National Keto Day
annually on January 5th (since 2019)
The Vitamin Shoppe on January 2nd, 2019
National Keto Day was started by The Vitamin Shoppe, a nutritional products retailer, as "an annual observance of the popular high-fat, low carb ketogenic (keto) diet that has been shown to offer a number of health benefits, including weight loss, blood sugar maintenance, and cognitive support." Additionally, it was established "to celebrate the ever-growing keto community and help demystify the diet for potential newbies." It takes place early in the year, at a time when people are looking for ways to achieve their health and wellness goals for the upcoming year.
The day is celebrated in Vitamin Shoppe stores and on social media. Followers of The Vitamin Shoppe's Instagram, Facebook, and Twitter pages receive tips, recipes, and nutritional information related to keto on the day. Participants in the day take photos of themselves with their favorite keto foods or supplements and post them to Instagram using the hashtag #NationalKetoDay. During the first year's celebration, in 2019, The Vitamin Shoppe donated $5 for every post made with the hashtag, to Blessings in a Backpack, an organization that provides food to hungry elementary school children on the weekends. They set the limit at $25,000, and they met their goal.
The ketogenic diet, known as the keto diet for short, is rich in fat and protein. Most American diets contain about 50% carbohydrates, and with keto, the carbs are replaced with fat. The diet is centered around meat, fish, eggs, cheese, healthy oils, butter, nuts, seeds, and low-carb vegetables that are either fibrous or high in fat like avocados. For most, the diet is difficult to stick with long-term, and many people who try it eat too much protein and not enough fat, and the fat they do eat is of poor quality. The diet—or something similar to it—dates back almost 100 years, to when it was used to treat epilepsy, particularly in children. In the 1970s, Dr. Atkins popularized a low-carb diet, and followers started it with a two-week keto diet. Fad and low-carb diets since then have incorporated elements of the keto diet.
Most cells in the body get their energy from blood sugar that comes from carbohydrates. When blood sugar isn't circulating, the body starts to break down stored fat instead. This can be found in molecules called ketone bodies, and the process where ketone bodies are released into the bloodstream and burned for energy is a metabolic state called ketosis. Depending on the person, this process usually starts after two to four days of eating less than 20 to 50 grams of carbohydrates per day.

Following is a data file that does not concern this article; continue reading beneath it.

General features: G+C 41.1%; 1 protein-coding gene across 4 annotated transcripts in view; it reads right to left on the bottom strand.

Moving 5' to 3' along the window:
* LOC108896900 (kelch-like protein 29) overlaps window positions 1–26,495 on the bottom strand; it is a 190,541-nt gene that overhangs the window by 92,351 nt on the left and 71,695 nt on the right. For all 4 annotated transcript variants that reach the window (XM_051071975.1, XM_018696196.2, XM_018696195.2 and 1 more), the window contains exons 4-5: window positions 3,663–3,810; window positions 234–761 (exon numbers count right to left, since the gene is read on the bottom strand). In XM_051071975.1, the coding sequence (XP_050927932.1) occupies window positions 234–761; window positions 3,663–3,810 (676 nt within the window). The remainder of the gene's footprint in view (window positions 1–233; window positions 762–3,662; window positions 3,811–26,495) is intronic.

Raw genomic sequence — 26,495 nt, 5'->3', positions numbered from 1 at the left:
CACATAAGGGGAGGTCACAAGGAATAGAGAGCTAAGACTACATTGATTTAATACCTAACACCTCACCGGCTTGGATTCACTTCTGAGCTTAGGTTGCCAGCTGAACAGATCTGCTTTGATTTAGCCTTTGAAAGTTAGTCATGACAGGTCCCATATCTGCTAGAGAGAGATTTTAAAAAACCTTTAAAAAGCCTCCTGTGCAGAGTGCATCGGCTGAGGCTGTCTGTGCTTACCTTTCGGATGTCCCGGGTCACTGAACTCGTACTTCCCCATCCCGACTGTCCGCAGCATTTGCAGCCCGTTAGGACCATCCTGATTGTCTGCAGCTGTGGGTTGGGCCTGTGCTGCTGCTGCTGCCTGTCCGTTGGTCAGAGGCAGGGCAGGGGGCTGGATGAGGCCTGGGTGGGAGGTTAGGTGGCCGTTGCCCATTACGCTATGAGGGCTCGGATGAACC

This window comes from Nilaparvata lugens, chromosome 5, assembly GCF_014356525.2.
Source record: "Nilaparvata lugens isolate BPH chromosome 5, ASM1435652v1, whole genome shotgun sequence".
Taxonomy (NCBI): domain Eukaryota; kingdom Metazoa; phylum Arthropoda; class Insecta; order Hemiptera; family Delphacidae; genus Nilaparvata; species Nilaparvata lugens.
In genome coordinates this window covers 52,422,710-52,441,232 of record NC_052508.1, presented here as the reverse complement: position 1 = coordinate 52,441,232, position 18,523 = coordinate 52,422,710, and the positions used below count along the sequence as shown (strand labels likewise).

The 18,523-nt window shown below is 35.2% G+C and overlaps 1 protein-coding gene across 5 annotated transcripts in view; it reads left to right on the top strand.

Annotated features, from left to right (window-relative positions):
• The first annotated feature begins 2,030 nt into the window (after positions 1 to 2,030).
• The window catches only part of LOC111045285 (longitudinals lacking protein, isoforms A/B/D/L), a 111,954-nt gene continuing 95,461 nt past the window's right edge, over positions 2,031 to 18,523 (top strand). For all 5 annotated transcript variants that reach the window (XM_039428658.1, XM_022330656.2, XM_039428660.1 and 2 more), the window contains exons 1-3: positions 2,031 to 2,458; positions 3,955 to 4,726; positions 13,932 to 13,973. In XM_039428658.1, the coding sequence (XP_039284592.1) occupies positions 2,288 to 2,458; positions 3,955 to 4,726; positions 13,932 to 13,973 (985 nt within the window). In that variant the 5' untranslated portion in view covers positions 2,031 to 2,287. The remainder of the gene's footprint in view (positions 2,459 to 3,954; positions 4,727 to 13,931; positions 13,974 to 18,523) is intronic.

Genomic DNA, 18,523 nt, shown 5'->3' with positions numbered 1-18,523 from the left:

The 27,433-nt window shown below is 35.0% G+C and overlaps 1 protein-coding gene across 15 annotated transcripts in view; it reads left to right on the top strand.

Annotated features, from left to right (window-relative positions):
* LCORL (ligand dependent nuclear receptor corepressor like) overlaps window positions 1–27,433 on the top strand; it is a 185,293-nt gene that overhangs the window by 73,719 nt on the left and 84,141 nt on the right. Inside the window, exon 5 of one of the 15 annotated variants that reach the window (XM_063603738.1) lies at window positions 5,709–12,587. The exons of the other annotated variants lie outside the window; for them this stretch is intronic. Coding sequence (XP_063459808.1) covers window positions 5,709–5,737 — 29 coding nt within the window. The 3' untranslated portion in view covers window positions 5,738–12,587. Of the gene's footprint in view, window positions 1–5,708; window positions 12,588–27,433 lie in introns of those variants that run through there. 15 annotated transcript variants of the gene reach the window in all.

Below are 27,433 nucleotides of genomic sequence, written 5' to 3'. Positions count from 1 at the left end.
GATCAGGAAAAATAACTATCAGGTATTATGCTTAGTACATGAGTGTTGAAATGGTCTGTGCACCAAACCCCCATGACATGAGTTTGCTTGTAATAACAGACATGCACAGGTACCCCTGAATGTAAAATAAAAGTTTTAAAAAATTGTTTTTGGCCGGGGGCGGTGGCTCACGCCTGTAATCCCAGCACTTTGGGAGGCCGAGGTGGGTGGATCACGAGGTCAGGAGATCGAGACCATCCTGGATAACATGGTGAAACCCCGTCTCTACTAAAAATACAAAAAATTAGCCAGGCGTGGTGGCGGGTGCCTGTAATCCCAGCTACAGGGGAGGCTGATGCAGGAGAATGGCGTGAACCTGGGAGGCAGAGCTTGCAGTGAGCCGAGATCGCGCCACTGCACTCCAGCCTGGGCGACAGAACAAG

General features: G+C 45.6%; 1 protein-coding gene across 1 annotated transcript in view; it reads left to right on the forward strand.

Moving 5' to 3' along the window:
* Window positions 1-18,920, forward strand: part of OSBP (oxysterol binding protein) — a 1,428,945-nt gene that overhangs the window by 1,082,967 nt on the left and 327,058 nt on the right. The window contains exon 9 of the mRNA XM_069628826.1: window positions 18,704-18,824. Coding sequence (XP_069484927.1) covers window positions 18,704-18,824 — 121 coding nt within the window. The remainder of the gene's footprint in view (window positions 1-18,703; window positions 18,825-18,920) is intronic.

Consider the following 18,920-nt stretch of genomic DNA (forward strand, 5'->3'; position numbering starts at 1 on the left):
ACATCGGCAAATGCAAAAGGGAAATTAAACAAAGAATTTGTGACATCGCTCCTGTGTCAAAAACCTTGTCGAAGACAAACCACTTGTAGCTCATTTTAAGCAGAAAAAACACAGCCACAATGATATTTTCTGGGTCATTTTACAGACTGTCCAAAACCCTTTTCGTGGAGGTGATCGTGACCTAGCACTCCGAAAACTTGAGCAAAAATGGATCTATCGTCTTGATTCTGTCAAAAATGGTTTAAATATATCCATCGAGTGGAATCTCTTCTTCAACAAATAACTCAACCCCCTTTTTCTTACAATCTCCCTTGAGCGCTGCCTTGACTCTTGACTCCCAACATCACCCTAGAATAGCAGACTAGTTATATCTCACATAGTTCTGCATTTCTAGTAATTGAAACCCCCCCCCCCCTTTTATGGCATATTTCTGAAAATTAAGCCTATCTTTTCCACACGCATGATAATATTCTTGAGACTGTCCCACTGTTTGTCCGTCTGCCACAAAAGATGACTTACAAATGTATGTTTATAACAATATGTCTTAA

There are multiple positive benefits to the diet. It has shown to reduce epilepsy and seizures, particularly with children. This has led people to speculate about its potential to effectively treat other brain disorders. Not much research has been done in this area, but some evidence suggests that it may reduce symptoms of Alzheimer's and slow its progression.
Most people use the diet for weight loss, which research shows it is effective in doing quickly. It is more effective than a low-fat diet. For example, one study showed 2.2 times more weight loss with the keto diet than with a low-fat diet. The diet improves blood sugar and insulin levels in those with type 2 diabetes, at least in the short term. Although cholesterol levels may first rise with the diet, they drop after a few months. However, there isn't any information about the long-term effects of the diet on diabetes and high cholesterol. Being that it can decrease body fat and may reduce high cholesterol, the diet may help reduce the risk of heart disease. Some information shows that it may be beneficial in fighting cancer as well.
There are a few types of ketogenic diets. The standard ketogenic diet (SKD) limits carbs to about 5% of total calorie count, has a moderate amount of proteins (20%), and is high in fat (75%). It is the most recommended of ketogenic diets and has been researched more than the others. The cyclical ketogenic diet (CKD) switches between keto days and days when carbs are allowed, called refeeds. For example, an adherent may interval between five keto days and two high-carb days. Bodybuilders and athletes often follow this diet. This is similar to the targeted ketogenic diet (TKD), which allows adherents to add carbs around their workouts, and is also often used by bodybuilders and athletes. Finally, there is the high-protein ketogenic diet, which is similar to the standard ketogenic diet but allows more protein, often in numbers such as 5% carbs, 35% protein, and 60% fat.
The ketogenic diet is filling and calories usually don't need to be counted, nor does food intake need to be tracked. Some supplements may be helpful with the diet, such as MCT oil, minerals (such as salt), and exogenous ketones. The body may experience some immediate negative reactions when switching to the diet. Known as keto flu, symptoms may include tiredness, nausea, vomiting, constipation, sleep problems, and bad breath. But on National Keto Day, we focus on the longer-term positive effects of the diet such as weight loss and lowered blood sugar.
How to Observe National Keto Day
Some ideas on how to observe the day include:
- Follow The Vitamin Shoppe Facebook and Twitter pages, and follow #NationalKetoDay on the Vitamin Shoppe Instagram page, where tips, recipes, and other information related to keto can be found today.
- Take photos of yourself with your favorite keto foods and supplements and post them on Instagram using the hashtag #NationalKetoDay. The Vitamin Shoppe will donate for every post made.
- Start a keto diet. Make sure to eat these foods while avoiding these foods. There is an endless supply of keto recipes that you could try, and you could also pick up some books to help guide you on your new culinary journey. The Vitamin Shoppe also has KETO HQ, where you can find keto-related products.